The Hosted Payments API handles the collection and storage of sensitive customer payment information, significantly reducing your PCI DSS compliance requirements. The Hosted Payments API can be used for a range of payments, including card, direct debit, and alternative payments. It also supports 3D Secure cardholder authentication – for those customers using the scheme – and recurring payment scenarios, for merchants wishing to make repeat payments using stored customer details.

The scenarios below describe the ways in which merchants can set up payment processing with Paysafe using the Hosted Payments API. They all POST a request to the same endpoint,, but different attributes in the body of the request result in different behavior.

Scenario 1: Redirect Customer to Hosted Payment Page

Paysafe handles the collection of customer payment details on a secure payment page, which behaves in one of these ways:

Hosted API Overview

Hosted API Overview

In the "Simple" scenario, the merchant uses the Hosted Payments API to set up an order using a request that includes payment details, such as the amount, the currency, and the merchant account number. The response from Paysafe contains the URI of the Hosted Payment page, to which the customer should be redirected to complete the order, and a second URI that merchants can use to check the status of the order request. When the merchant redirects the customer's browser to the secure Paysafe-hosted page, payment details are collected, the payment is authorized with the customer's bank, and funds are captured to settle the payment.

In the "Authorize Only" scenario, the payment is not settled on the Hosted Payments page. In this case, the merchant includes in the body of the request an extendedOptions array where the authType parameter is set to auth. Then they must make a separate settlement request to Paysafe – for example, when the goods are dispatched – that includes the order ID received in the initial order response. For more information, see Process an order with Settlement.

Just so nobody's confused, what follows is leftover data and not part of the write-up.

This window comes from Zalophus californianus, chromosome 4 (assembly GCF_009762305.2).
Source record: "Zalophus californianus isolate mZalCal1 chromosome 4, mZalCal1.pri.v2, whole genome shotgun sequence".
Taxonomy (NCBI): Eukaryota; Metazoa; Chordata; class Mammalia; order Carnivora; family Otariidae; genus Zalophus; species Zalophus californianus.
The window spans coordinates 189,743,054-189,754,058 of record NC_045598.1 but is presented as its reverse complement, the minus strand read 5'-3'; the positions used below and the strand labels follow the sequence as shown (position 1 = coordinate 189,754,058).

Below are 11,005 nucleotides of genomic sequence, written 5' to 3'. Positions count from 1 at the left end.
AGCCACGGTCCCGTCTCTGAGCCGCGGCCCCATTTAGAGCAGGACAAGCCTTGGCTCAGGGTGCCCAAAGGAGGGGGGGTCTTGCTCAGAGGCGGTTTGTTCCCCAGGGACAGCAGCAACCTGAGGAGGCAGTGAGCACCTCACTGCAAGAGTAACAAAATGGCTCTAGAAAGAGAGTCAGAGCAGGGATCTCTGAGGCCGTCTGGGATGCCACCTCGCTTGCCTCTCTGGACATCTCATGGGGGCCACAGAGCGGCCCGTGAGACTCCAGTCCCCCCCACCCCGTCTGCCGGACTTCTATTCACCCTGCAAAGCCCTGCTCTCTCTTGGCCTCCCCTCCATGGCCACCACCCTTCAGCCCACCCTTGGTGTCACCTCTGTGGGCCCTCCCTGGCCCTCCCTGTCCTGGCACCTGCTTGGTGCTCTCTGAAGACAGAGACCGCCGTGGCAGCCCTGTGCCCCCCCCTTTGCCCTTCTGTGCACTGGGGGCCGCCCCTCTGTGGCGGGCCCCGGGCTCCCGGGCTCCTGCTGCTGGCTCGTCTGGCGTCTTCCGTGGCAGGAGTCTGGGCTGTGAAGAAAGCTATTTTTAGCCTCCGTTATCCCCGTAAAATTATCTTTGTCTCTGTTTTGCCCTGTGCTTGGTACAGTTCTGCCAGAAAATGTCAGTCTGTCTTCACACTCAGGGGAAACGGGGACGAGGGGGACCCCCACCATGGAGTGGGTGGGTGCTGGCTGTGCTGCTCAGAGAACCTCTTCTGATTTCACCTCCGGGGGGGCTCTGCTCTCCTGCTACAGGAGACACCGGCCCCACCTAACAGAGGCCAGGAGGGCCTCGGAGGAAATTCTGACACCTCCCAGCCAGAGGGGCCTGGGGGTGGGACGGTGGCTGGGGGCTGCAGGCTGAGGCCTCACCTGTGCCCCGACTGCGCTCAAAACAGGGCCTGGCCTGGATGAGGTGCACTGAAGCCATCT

Depending on the card issuer, an authorization is typically valid for between 1–5 days (debit cards) or up to 30 days (credit cards) before it expires and a new authorization must be obtained.

Scenario 2: Hosted API: Silent Post

The Silent Post order option can be used by merchants who want to provide the customer with their own branded payment page, instead of the Paysafe Hosted page.

Hosted API: Silent Post

Hosted API: Silent Post

Hosted API: Silent Post

This is similar to scenario 1, but the merchant includes the extendedOptions attribute, with silentPost set to true; they then use their own web form to collect customer details and post the contents to Paysafe.

By setting the extendedOptions parameter authType to auth, merchants can also provide their customers with the ability to make authorization only orders through their corporate web form.

Although your systems do not directly handle the customer's payment details, which are managed by the client-side browser page, the page you provide to customers must be secure and the information that is sent to Paysafe appropriately encrypted via an SSL connection. PCI DSS Compliance to level A-EP is mandatory for merchants who want to use this option.

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